The also stated that the NSCN could never expect presence of NSCN (U) in the region where the incident took place because the stand of the former is officially clear that it has no doctrine of expanding its territory; that it operates in the current state of Nagaland only.

  • Published in News

Towards the brighter side of Technology

With the increase in reach and dependence on information technology in the present world, detailed descriptions and knowledge on any subject matter can be had at the touch of a button. The virtual world has shrunk to such an extent that anyone can receive and relay information on someone or something as it happen, anywhere in the world. This has led to an unexpected broadening of one’s views and opinions of other people, places, religions, beliefs and customs. A more tolerant temperament is the result of the ever shrinking virtual world today.
The world as we know now is ever evolving and changing, and it is upto us to adapt and make the best of it. But just as everything that is continually changing, there emerges a breed of hardliners who are insisting on carrying on with the traditional way of life, and even thinking. While the concept of preservation of culture and tradition for posterity and more importantly, for the preservation of one’s own identity and those of the community is without doubt, a vital part of our responsibilities to the future generation, yet the insistence on keeping up and following the traditional way of thinking, to restraint ourselves to the set dogmas and beliefs is nothing short of denying ourselves the freedom to grow- spiritually and intellectually, to think and use our rationality and to pursue our dreams. It is basically denying ourselves the freedom to life as we see fit, so long as our beliefs and practices does not infringe on that of others.
Change is inevitable, and the sooner we accept and embrace it, the better will we be prepared to face the future, uncertain and unpredictable as it will be. Resisting change and attempting to cling on to the old ways of thinking which at one point of time would have served its purpose or even prove vital for survival would prove futile and even regressive. Our way of life changes with the changing times. What was once a necessity, like the caste system which was vital for preservation of communities and races, becoming more rigid to keep the increasing intruders and invaders from mingling and diluting a particular race, has now become a major roadblock in the effort to integrate the nation which is intrinsic to its progress. The time to walk the line without questioning the rationale behind the diktat is well and truly past. It is time to develop and encourage a scientific temperament which questions and provides a reason for the things we do and think. Tolerance and understanding other’s point of view, while, at the same time, retaining the liberty to follow and practice one’s beliefs and principles will pave the way for a more inclusive society bound by trust and understanding. How one lead one’s life should not be a subject of discussion, it should rather be an accepted personal judgment that needs to be respected. There are more important and pertinent things to occupy our minds and collective concerns in these volatile times. Progress is not made by adjusting the changes to suit our needs and beliefs. It is through accepting facts and adjusting ourselves to the best we possibly can to these changes that we can prepare for a better future- our true gift to mankind.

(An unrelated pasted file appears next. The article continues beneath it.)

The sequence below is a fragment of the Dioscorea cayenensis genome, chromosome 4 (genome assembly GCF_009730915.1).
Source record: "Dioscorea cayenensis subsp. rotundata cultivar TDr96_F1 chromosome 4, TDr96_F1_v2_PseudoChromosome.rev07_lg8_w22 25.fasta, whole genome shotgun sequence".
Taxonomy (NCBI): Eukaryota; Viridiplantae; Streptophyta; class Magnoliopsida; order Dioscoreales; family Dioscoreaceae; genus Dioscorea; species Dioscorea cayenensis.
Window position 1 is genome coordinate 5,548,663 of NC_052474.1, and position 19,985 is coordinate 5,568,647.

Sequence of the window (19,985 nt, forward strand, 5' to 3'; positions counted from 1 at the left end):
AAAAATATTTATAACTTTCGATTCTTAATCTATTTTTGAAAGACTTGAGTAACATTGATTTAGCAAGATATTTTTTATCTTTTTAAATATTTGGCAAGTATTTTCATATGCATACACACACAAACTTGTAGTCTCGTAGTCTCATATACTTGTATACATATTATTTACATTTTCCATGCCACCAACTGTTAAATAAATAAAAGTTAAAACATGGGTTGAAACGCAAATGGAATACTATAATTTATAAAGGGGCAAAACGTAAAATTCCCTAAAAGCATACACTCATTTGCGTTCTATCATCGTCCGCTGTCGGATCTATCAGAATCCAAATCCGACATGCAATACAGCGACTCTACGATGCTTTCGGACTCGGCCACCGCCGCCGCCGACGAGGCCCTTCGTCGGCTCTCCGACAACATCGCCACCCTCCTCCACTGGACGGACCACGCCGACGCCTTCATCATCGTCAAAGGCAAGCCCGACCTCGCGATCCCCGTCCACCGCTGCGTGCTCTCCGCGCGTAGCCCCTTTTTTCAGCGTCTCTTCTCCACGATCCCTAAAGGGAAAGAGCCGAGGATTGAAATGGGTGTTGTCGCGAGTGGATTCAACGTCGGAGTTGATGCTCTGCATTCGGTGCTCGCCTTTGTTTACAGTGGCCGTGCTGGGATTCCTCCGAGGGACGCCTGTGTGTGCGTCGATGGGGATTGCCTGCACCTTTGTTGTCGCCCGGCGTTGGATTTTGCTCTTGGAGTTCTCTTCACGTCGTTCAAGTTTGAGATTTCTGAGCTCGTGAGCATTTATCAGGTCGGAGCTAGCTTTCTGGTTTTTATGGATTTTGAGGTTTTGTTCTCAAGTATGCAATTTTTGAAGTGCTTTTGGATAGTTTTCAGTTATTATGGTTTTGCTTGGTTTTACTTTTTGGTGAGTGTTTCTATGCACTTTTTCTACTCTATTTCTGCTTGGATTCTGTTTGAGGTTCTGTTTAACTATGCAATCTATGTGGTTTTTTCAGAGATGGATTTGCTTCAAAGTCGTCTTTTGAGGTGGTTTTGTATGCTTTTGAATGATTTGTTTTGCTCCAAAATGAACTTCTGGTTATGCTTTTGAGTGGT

Delusion in Self – The Cause of Worry

By Thangjam Yumjao Meitei

Of all adverse mental stress, one of the most unhealthy and dangerous is prolonged worry. Why do people worry? In the ultimate analysis, there is one answer. People worry because of the concept “me’ and‘mine’or what is known in Buddhism as‘Delusion in Self’’.
Never all animals lower than human beings are motivated by instinct. This is not so with man or woman, who has superior thinking power as well as intuition. With rational intellect, he or she creates the idea of a permanent ego for self-preservation. Buddhism, is unique in the history of human thought in that it points out the Self-or-Self idea is merely a concept, with no correspondence to reality. From this belief of self, person develops wrong ideas of ‘me’ and ‘mine’ together with all cravings, selfish desires, conceit, pride and other unwholesome thoughts. This concept of ‘self’, is the main source of all problems, ranging from personal conflicts to wars amongst nations.  
From this idea of ‘self’, man or woman believes in the false notion of the permanent body which must be satisfied and at times goes to extremes in satisfying the craving body. The fear of not having his or her needs and desires met to his or her full satisfaction brings him or her worry and anxiety.
Hence, worry is nothing more than a negative state of mind arising out of attachment to worldly pleasures. The stronger the attachment is to a thing, the grater the fear of losing it. The moment one’s particular need is satisfied a person starts longing for another.
In a similar way, one becomes afraid of getting or coming into contact with something considered undesirable. This attachment to pleasant feelings and dislike for the unpleasant ones gives rise to worry. Sometimes when taken to extremes, fear may arise because of attachment or association with specific objects or situations which are harmless in themselves. Such cases are known as phobias like fear of darkness, fear of enclosed spaces, fear of open spaces, fear of heights, fear of animals, fear of devils and ghosts, fear of thieves, fear of enemies, fear of charms, and illusory fears of being attacked or killed by someone lurking in the background. The worries and suffering which a party experiences are nothing more than interactions of his or her experiences selfish desires with changing worldly conditions. The failure to understand this fact is the cause of much suffering. But for a person who has trained his or her mind to realize the real nature of life and its characteristics, he or she had indeed made progress in overcoming his suffering. He or she realizes the departure or separation from pleasant experiences and those whom he or she loves are unavoidable. This can happen at time whether at the start of the career, at the middle or even at the end. So a person who thinks he or she indispensable or that he or she must be around to see what is to be done should consider what will happen when he or she is no longer around. He/ she will missed and his/her absence will be felt perhaps for a short period of time. Since no one is indispensable in this world, the world will still go on as usual without him/her. If that be so then why should he/she worry himself/herslefso much, harboring imaginary fears that only harm his or her health and eventually shorten the periods towards the end of life’s journey – Death!